Björk’s adoption of “the contemporary musical environment of London” also included the burgeoning trip-hop scene of bands like Portishead and Massive Attack.[35]Co-producer Nellee Hooper had been a member of Bristol‘s “Wild Bunch” collective, a group that took from acid jazz, funk and hip hop and catalyzed the appearance of trip-hop.[36][37] Thus, the electronically backed songs of the album that are not dance-oriented have a more trip-hop style sound.[21][38] These non-dance tracks have been described as having a “more delicate atmosphere”.[21] i-D noted that Debut —and Björk’s following album, Post— also integrate ambient techno and jungle, stating that they “couldn’t have existed without Aphex Twin, Black Dog, A Guy Called Gerald, LFO and all the other producers who reshaped the language of music since 1988.”[28] Also present are elements of jazz, with WUOG stating that “while many see Debut as Björk’s clubbiest album, it may also be her jazziest.”[39] Likewise, Brad Shoup of Stereogum wrote that “though her electronic bent gets the most attention, it’s her interest in jazz that courses through the set.”[40] Tim Perlich of Now felt Debut “bridges jazz and pop”,[41] and Simon Reynolds characterized it as “jazzy love songs tinged with an oceanic feeling.”[26]

Songs

For the most part, the lyrics of Debut are concerned with love.[26] The love themes range from “flesh-and-blood passion” for another person to the love of life itself.[26] According to i-D, with a couple of exceptions, the songs of Debut fell into two types: “those where Björk addressed the listener as someone in pain and told them fireworks would light their nights and all would be well;” and “songs where she sang about her own pain.”[28] The Face stated that the album’s lyrics “[consolidated] her love affair with language,”[27] while The Sunday Times felt that Björk “rigorously [avoided] the obvious” by using lyrics that do not rhyme.[42]

Album opener “Human Behaviour” features a “bouncing riff” sampled from Antônio Carlos Jobim, with “its syncopated beat consigned to a venerable orchestral instrument, the timpani.”[43] Its lyrics refer to Björk’s experience as a child, finding the behaviour of adults “rather chaotic and nonsensical,” instead finding harmony with other children, nature and animals.[44] Inspired by naturalist David Attenborough, she sings from the point of view of an animal,[45] with its opening line being “If you ever get close to a human/And human behaviour/Be ready, be ready to get confused”.[43] Following track “Crying” shows a contradiction between its “bubbly, shiny-surfaced acid disco-pop” sound and lyrics that describe the turmoil of feeling alienated in a big city.[46] “Venus as a Boy” —considered an ambient track by Rolling Stone[30] reflected Björk’s newly found interest in Bollywood, having befriended people of Indian origin in London, most notably Talvin Singh.[10] In a spontaneous fashion, the song’s strings —and also those of “Come to Me”— were recorded by a fim studio orchestra in India.[10] The lyrics of the track are about the sensitivity of her then boyfriend Dominic Thrupp, with lyrics that have been described as “sweet and just the slightest bit naughty.”[21][47] In the dancefloor-oriented “There’s More to Life Than This”, Björk leaves romance behind, with “her mischievous side [coming] to the fore”.[46] Its lyrics were inspired by a party she attended and promptly left.[48]Like Someone in Love” is one of the several jazz standards the singer recorded with Corky Hale,[46] with her voice “cradled in harp and swoony strings.”[26]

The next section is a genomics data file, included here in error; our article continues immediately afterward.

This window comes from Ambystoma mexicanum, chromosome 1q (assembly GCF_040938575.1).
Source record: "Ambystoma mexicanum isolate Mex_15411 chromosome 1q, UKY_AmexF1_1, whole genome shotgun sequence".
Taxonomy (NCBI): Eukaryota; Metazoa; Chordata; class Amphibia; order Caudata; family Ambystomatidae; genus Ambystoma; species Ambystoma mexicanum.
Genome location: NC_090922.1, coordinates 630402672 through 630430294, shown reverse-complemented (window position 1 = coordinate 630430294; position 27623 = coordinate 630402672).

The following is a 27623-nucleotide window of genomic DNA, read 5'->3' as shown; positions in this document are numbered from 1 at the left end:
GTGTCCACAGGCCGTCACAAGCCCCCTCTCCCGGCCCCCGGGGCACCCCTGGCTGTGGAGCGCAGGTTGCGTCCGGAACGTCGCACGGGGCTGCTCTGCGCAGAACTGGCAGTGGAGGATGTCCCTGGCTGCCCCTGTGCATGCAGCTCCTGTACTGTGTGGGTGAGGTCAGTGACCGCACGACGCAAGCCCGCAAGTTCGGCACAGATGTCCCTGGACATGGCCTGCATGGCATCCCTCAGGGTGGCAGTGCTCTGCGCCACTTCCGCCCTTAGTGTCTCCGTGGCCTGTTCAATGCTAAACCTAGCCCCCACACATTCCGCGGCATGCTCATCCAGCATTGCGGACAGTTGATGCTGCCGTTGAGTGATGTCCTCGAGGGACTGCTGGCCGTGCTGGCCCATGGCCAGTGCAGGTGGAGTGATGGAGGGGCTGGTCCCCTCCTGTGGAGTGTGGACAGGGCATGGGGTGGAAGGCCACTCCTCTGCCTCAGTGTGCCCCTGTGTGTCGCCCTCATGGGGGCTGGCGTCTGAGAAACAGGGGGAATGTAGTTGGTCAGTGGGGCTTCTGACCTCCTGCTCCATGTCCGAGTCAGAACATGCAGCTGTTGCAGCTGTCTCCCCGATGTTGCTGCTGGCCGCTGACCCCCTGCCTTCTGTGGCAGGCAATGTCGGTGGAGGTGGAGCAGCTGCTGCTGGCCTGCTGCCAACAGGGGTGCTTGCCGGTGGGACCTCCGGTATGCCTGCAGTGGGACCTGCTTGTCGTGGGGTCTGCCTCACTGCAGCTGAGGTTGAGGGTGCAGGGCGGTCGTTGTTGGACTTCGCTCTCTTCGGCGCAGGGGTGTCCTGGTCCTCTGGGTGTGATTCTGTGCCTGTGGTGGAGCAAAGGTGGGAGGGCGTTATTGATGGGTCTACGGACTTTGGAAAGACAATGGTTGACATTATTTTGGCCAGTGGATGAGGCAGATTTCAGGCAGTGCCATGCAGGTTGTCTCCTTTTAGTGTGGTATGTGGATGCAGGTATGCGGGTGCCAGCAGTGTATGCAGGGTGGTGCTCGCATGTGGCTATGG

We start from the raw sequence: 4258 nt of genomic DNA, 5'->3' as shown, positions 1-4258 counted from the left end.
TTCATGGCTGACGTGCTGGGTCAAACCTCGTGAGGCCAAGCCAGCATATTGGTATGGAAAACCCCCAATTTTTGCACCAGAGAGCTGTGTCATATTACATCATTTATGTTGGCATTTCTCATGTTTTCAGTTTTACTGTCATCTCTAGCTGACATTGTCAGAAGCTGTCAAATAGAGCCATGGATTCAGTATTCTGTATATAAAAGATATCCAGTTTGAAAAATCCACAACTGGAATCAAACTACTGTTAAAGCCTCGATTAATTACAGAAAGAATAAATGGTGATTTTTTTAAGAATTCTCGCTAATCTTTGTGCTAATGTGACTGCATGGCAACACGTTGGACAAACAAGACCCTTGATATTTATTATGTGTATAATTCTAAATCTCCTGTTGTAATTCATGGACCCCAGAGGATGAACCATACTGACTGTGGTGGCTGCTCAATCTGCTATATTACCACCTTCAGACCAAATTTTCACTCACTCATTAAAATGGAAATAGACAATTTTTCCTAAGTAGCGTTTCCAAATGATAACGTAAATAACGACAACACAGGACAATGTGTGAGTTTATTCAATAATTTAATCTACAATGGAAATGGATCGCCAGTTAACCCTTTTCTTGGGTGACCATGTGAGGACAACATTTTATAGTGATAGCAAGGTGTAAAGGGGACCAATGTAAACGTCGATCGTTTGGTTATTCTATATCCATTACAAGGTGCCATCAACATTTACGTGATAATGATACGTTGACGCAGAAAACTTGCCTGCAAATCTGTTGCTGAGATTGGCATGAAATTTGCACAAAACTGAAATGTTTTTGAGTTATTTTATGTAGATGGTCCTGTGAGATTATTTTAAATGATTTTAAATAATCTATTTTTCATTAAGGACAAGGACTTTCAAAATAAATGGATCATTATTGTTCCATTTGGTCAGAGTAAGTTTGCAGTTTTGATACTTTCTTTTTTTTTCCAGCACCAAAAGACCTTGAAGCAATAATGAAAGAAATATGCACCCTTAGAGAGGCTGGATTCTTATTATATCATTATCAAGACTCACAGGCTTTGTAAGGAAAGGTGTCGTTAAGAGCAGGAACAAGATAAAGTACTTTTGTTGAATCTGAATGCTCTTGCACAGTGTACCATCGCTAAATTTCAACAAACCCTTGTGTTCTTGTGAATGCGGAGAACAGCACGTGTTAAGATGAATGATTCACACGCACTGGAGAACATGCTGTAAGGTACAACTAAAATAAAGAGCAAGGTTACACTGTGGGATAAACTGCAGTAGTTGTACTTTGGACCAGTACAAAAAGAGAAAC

“Like Someone in Love” is followed by the techno-tinged “Big Time Sensuality” in an “intentionally startling” leap.[23][46] An “anthem to emotional bravery,” it contains lyrics described as “simple but passionate”, concerning Björk’s relationship with her co-producer Nellee Hooper.[49] The songs “The Anchor Song”, “One Day”, and “Aeroplane” draw on what Björk refers to as her more “academic, clever side”.[38] “One Day” also presents a sudden shift of mood, featuring a “gently pulsing bass” that builds into an “itchily impassioned, housey pop euphoria.”[46] “Aeroplane” is one of Debuts most musically complicated pieces with off-kilter arrangement from Oliver Lake;[50] its backdrop is inspired by exotica music.[21] This song is also about Thrupp, written when he was living in the United Kingdom and Björk still lived in Iceland.[50] “Come to Me” features a “hazy musical backdrop of raindrop synths, padded drums and sweeping strings”;[24] lyrically, it explores a “sensually intense need to nurture.”[46] “Violently Happy” is the most hardcore techno track on the album.[46] In the song, over “brisk house beats” Björk sings in a stammering fashion, as she “struggles to express feelings of excitement so intense she seems on the brink of leaping out of her skin.”[26] As a gesture to inexpressible feelings, the song samples one syllable and “[turns] it into a stuttering vocal tic.”[26] Closing track “The Anchor Song” is the only one in the album solely produced by Björk. One of the three songs to appear on her first demo cassette of 1990, it features Oliver Lake playing the saxophone, in an arrangement that replicated the “ebb and tide of an ocean’s peaking tops, an image reinforced by Björk’s fiercely patriotic lyrics.”[51]